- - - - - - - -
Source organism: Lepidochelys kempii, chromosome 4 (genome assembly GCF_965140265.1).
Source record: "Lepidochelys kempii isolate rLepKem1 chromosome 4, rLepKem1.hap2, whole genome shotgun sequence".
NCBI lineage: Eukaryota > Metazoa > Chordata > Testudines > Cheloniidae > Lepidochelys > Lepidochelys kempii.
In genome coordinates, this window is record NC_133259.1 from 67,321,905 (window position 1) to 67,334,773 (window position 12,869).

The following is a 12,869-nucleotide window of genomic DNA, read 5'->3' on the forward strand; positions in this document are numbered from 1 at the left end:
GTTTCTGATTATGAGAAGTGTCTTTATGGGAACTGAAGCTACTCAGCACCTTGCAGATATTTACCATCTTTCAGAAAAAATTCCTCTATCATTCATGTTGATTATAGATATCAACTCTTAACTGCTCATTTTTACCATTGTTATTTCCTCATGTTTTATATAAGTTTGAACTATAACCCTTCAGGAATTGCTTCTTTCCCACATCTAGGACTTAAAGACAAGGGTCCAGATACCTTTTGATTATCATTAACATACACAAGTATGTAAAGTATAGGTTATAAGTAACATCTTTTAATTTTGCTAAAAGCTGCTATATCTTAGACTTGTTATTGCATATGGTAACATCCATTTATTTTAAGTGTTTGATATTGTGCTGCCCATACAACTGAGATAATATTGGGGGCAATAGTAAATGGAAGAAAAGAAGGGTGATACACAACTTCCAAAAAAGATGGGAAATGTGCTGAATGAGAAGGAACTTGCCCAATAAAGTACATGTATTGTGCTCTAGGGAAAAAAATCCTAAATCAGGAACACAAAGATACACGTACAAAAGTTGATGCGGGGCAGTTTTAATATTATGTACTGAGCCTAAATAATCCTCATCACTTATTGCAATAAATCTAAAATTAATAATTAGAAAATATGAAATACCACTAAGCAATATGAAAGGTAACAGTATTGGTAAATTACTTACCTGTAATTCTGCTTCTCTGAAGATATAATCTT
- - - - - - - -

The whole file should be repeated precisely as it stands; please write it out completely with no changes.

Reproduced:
Source organism: Lepidochelys kempii, chromosome 4 (genome assembly GCF_965140265.1).
Source record: "Lepidochelys kempii isolate rLepKem1 chromosome 4, rLepKem1.hap2, whole genome shotgun sequence".
NCBI lineage: Eukaryota > Metazoa > Chordata > Testudines > Cheloniidae > Lepidochelys > Lepidochelys kempii.
In genome coordinates, this window is record NC_133259.1 from 67,321,905 (window position 1) to 67,334,773 (window position 12,869).

The following is a 12,869-nucleotide window of genomic DNA, read 5'->3' on the forward strand; positions in this document are numbered from 1 at the left end:
GTTTCTGATTATGAGAAGTGTCTTTATGGGAACTGAAGCTACTCAGCACCTTGCAGATATTTACCATCTTTCAGAAAAAATTCCTCTATCATTCATGTTGATTATAGATATCAACTCTTAACTGCTCATTTTTACCATTGTTATTTCCTCATGTTTTATATAAGTTTGAACTATAACCCTTCAGGAATTGCTTCTTTCCCACATCTAGGACTTAAAGACAAGGGTCCAGATACCTTTTGATTATCATTAACATACACAAGTATGTAAAGTATAGGTTATAAGTAACATCTTTTAATTTTGCTAAAAGCTGCTATATCTTAGACTTGTTATTGCATATGGTAACATCCATTTATTTTAAGTGTTTGATATTGTGCTGCCCATACAACTGAGATAATATTGGGGGCAATAGTAAATGGAAGAAAAGAAGGGTGATACACAACTTCCAAAAAAGATGGGAAATGTGCTGAATGAGAAGGAACTTGCCCAATAAAGTACATGTATTGTGCTCTAGGGAAAAAAATCCTAAATCAGGAACACAAAGATACACGTACAAAAGTTGATGCGGGGCAGTTTTAATATTATGTACTGAGCCTAAATAATCCTCATCACTTATTGCAATAAATCTAAAATTAATAATTAGAAAATATGAAATACCACTAAGCAATATGAAAGGTAACAGTATTGGTAAATTACTTACCTGTAATTCTGCTTCTCTGAAGATATAATCTT